Professional Practice

Introduction to Nic Hahn (Ep. 099)

As you may have heard, the Everyday Art Room podcast has a new host this week–Nic Hahn! You may know Nic from her Mini Matisse blog, her Instagram, or her many Art Ed Now conference presentations. Today, she welcomes you to her debut episode of Everyday Art Room! Listen as she discusses what to expect from her show, what to expect from her, and why she wants to share everything that is happening in her classroom.  Full episode transcript below.

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Nic: Okay. I have the mic, the headphones on, I’ve hit record. I’m doing it. I’m hosting my very first Everyday Art Room for The Art of Education University. This is exciting and scary. And, I think it’s going to be a lot of fun. I get to geek out with you on a regular basis about all things creative and I am super passionate about teaching and creativity and honestly if I get started on this, I’m not sure I’m going to be able to stop, but here we go. This is Nic Hahn and this is Everyday Art Room.

As I mentioned, I am over the top excited to be working with The Art of Education University again. I have worked with AOE in the past. I have taught courses for them. I was an instructor for a period of time. I’ve recorded PRO packs for them, which I really love to do. And I’ve presented at their online conferences all but one time actually. I’ve been able to participate many times. I admire what they do and I’m so proud to be part of their team again. I was honored to be asked to host the Everyday Art Room and I accepted, and then it quickly set in that Everyday Art Room is hosted by Cassie Stephens. Perhaps you know her. She might be the most famous art teacher on the planet. You might’ve heard of her. Mm-hmm (affirmative). That Cassie Stephens.

That is when panic started to set in. Luckily for me, I have the honor of calling Cassie a friend. We started blogging about the same the time many, many years ago and I made contact with her right away. As social media started to grow, so did our cohort. We started having more and more teachers start to blog and start to share what was happening in their art rooms, and we kind of created this little art teacher team. Well, this group started asking questions of each and having conversations. And Cassie and I were part of the conversation. Going to national conferences gave me the opportunity to meet Cassie in person. I even was presenting at the same conference one time. I presented at the Wisconsin Art Educator Conference and Cassie was a keynote speaker.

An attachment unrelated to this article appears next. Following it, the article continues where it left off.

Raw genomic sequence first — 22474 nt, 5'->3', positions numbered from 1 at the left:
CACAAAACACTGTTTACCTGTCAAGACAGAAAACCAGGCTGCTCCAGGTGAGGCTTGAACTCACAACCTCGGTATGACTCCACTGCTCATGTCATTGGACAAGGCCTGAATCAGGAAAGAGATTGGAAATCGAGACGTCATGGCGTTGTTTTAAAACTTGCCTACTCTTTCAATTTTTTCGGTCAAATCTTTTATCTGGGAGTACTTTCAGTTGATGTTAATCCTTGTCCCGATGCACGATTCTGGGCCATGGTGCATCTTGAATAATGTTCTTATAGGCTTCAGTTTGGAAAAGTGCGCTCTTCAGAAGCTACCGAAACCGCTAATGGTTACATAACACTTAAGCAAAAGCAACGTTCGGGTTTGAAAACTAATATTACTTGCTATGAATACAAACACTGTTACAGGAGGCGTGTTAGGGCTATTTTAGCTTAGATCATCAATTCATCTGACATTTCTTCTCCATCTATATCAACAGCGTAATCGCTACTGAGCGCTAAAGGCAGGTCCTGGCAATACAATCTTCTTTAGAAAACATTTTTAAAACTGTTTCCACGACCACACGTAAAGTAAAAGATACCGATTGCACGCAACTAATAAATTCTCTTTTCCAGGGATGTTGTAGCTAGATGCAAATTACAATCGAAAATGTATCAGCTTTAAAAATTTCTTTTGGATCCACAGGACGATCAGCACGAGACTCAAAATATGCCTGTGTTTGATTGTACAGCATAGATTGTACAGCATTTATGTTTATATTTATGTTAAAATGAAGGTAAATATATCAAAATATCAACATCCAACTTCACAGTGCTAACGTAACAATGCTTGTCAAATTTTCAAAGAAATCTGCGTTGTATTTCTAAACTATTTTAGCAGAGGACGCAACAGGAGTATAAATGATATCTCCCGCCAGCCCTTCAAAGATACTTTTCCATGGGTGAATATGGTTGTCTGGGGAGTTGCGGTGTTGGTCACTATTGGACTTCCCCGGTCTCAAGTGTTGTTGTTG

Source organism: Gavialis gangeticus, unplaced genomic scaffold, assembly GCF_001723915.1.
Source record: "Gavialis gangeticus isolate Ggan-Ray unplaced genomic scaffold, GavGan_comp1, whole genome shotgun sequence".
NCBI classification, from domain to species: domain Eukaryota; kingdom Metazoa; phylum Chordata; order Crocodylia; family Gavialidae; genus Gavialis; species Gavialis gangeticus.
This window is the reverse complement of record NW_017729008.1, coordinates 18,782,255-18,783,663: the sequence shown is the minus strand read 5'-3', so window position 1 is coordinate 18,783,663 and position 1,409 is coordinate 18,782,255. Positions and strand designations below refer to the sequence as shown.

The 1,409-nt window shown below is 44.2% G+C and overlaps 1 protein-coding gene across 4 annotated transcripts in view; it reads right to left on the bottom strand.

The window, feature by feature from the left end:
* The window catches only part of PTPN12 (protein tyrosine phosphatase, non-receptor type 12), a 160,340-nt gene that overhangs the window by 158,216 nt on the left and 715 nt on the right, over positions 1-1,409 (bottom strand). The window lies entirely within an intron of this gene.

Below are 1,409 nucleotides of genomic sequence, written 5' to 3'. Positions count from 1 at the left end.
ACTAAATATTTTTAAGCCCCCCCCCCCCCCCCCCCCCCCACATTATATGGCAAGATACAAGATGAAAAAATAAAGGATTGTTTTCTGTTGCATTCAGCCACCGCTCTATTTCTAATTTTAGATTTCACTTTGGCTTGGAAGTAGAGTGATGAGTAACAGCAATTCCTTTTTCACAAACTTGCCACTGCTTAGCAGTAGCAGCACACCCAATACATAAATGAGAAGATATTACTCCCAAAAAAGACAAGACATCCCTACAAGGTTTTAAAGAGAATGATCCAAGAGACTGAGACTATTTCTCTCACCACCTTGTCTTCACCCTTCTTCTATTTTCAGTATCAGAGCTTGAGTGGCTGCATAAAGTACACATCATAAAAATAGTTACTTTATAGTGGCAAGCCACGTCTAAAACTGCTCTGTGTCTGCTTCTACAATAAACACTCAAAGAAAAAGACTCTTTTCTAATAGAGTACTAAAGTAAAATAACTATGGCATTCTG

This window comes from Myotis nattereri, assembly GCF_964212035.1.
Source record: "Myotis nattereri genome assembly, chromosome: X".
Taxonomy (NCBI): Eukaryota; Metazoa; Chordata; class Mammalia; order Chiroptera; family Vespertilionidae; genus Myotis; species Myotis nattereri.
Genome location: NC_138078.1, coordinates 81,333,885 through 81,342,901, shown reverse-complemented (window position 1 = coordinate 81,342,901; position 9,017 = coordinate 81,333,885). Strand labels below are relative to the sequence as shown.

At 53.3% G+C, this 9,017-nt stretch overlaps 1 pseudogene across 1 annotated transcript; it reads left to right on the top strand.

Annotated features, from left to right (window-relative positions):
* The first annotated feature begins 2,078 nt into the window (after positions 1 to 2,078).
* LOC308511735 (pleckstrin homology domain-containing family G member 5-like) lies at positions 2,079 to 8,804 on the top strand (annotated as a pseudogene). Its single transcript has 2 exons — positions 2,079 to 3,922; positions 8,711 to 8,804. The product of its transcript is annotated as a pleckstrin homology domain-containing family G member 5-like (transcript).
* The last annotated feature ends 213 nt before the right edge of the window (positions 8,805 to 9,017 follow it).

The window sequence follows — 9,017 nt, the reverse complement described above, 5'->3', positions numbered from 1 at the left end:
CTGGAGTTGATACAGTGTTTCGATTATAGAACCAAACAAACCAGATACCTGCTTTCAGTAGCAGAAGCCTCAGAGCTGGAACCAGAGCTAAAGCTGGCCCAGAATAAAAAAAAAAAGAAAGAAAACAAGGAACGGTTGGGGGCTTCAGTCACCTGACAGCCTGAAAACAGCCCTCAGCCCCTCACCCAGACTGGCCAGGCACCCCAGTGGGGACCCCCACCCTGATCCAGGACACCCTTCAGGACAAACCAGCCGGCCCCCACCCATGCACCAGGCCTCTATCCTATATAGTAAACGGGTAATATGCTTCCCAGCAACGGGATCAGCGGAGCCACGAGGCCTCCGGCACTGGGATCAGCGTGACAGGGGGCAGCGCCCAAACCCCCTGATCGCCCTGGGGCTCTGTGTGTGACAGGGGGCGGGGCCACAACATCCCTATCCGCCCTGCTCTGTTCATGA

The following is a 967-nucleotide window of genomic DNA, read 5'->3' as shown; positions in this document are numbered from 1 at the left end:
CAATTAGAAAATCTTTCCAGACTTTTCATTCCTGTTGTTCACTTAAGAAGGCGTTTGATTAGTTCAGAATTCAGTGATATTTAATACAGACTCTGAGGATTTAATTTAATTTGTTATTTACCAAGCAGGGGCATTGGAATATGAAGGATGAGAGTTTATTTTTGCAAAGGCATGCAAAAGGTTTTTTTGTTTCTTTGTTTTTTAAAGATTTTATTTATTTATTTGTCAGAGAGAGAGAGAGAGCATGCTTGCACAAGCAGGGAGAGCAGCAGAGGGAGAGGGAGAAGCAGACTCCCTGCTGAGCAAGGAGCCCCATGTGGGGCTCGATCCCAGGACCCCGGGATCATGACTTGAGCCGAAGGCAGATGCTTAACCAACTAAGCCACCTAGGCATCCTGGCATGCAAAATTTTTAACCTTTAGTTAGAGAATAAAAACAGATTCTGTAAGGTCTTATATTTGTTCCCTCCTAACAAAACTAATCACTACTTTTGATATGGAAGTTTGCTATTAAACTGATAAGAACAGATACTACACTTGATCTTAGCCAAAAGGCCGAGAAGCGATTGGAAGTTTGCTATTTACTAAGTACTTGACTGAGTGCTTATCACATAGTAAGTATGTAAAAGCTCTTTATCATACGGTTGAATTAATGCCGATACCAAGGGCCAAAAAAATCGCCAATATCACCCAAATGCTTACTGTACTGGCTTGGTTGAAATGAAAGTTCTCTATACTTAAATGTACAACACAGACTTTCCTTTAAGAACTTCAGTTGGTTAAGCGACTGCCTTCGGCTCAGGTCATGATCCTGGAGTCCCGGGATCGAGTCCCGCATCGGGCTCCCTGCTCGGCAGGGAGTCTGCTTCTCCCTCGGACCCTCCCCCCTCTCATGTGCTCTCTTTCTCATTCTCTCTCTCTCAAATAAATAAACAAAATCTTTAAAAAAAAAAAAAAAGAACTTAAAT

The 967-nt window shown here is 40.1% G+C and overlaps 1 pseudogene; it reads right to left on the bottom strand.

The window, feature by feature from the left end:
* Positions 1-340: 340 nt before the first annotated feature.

So I got to learn a little bit more about her back story then, through social media, her using Instagram and Facebook and Twitter. I’ve been amazed with the connection with her and with other art educators. I am a huge fan of Everyday Art Room podcast. So I was excited to just even know more about Cassie via this podcast as well. And what I have found out is that Cassie and I actually have a lot in common. Our backgrounds are fairly similar. Here’s what I know about Cassie and I and what we have in common. I know that Cassie has been working about 20, 21 years. Somewhere around there. I graduated in 2001 and I got my first job in 2002. That puts me at about 17 years starting here in the fall.

We both were told early on in our college years that you can’t be a teacher and an artist. You had to choose one or the other. I’d like to think that both Cassie and I are trying really hard to bust that myth and just become who we want to be. We can be a really good art teacher and a really good artist as well. So I think we’re both working on that kind of changing the mindset of what being an art teacher looks like. We loved sharing our experiences both in the classroom and in our personal art life via social media. And well, just in general we have a lot that we’re alike.

So because of that, you’re going to hear some similar subjects and conversations on Everyday Art Room as we move forward. I think you’re also going to hear some new outlooks at all because well, I’m a totally different person. I will be sharing about my experiences and my research and my creative endeavors in the next couple of months and weeks. I want to share my passion for the art education world. I’ve been doing artist training card swaps for five years now. So this is a good example of something that I will talk about in an upcoming episode.